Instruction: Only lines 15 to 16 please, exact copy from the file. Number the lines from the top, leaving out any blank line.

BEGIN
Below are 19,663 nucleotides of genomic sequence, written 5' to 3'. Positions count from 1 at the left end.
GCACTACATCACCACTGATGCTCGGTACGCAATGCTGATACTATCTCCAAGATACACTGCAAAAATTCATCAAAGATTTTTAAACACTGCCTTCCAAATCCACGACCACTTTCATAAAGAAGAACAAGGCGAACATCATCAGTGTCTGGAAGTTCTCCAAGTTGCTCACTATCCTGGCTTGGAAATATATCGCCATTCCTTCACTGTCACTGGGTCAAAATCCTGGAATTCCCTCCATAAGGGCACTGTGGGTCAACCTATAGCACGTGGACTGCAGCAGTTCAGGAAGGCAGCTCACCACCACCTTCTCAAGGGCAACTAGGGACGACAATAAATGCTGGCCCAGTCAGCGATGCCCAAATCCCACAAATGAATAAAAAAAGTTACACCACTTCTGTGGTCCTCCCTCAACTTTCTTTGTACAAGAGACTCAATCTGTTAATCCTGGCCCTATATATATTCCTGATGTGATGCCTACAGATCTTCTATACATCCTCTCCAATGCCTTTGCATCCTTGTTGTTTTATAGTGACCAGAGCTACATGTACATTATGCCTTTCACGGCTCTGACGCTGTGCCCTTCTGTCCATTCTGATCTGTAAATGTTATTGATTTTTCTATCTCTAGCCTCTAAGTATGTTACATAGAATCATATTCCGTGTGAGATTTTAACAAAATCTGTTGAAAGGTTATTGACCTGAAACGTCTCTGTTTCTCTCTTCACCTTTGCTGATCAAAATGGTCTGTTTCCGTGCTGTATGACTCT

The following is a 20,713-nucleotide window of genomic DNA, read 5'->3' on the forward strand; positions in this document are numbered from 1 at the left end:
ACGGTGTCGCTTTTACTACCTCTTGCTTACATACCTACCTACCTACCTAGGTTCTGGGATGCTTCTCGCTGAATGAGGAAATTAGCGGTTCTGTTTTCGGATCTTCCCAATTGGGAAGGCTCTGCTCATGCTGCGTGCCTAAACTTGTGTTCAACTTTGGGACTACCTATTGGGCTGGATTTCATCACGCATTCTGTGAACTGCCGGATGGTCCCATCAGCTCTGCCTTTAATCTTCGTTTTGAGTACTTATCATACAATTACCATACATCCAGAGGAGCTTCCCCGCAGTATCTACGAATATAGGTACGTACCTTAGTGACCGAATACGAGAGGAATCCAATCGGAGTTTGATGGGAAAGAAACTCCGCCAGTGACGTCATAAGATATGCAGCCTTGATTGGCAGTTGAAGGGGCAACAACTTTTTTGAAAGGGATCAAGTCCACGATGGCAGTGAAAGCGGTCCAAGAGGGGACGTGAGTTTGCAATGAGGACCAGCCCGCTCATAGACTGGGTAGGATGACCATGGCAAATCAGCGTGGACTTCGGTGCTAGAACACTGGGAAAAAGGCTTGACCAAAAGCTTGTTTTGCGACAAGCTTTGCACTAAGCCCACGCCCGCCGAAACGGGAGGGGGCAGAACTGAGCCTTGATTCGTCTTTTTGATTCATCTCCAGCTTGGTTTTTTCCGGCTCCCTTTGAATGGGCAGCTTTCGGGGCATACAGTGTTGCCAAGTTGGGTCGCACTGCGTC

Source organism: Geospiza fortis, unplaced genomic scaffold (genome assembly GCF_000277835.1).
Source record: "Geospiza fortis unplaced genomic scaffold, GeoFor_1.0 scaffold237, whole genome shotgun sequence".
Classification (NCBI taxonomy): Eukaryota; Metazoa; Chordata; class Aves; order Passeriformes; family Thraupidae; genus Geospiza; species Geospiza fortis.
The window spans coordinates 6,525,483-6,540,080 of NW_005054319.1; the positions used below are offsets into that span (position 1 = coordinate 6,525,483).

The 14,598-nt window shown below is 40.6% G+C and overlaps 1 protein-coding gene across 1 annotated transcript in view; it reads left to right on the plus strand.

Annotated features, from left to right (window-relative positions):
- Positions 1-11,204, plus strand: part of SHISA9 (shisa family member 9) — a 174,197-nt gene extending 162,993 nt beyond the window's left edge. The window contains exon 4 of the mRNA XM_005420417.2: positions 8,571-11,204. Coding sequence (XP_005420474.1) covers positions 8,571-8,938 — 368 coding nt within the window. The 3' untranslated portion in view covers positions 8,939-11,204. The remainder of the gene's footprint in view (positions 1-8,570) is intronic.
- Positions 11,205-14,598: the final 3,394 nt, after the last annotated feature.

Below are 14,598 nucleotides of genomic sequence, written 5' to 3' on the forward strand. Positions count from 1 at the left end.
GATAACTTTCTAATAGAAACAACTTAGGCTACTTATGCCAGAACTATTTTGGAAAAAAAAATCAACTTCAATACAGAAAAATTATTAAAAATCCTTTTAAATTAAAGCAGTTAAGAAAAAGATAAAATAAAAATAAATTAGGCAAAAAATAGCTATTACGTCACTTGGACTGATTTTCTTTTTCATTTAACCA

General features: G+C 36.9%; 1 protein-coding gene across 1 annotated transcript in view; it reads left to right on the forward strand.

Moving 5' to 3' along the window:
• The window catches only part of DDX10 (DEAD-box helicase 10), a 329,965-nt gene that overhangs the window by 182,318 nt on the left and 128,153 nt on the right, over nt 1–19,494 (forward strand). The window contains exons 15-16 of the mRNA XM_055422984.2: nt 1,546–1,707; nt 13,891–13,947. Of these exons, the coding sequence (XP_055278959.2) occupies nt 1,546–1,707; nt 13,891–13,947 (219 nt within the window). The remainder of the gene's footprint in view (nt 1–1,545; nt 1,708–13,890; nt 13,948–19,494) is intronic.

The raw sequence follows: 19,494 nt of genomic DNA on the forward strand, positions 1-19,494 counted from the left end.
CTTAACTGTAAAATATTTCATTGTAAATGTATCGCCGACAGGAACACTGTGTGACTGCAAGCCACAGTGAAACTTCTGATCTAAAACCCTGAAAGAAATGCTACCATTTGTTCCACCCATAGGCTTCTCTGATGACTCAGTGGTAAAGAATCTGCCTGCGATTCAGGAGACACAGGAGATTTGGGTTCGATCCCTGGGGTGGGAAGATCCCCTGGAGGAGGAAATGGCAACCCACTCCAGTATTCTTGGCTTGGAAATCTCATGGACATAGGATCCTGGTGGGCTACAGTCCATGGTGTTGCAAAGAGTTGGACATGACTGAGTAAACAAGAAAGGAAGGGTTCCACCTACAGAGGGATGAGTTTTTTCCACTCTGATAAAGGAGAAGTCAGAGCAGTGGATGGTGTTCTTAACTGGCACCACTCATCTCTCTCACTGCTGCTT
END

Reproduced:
General features: G+C 36.9%; 1 protein-coding gene across 1 annotated transcript in view; it reads left to right on the forward strand.

Moving 5' to 3' along the window: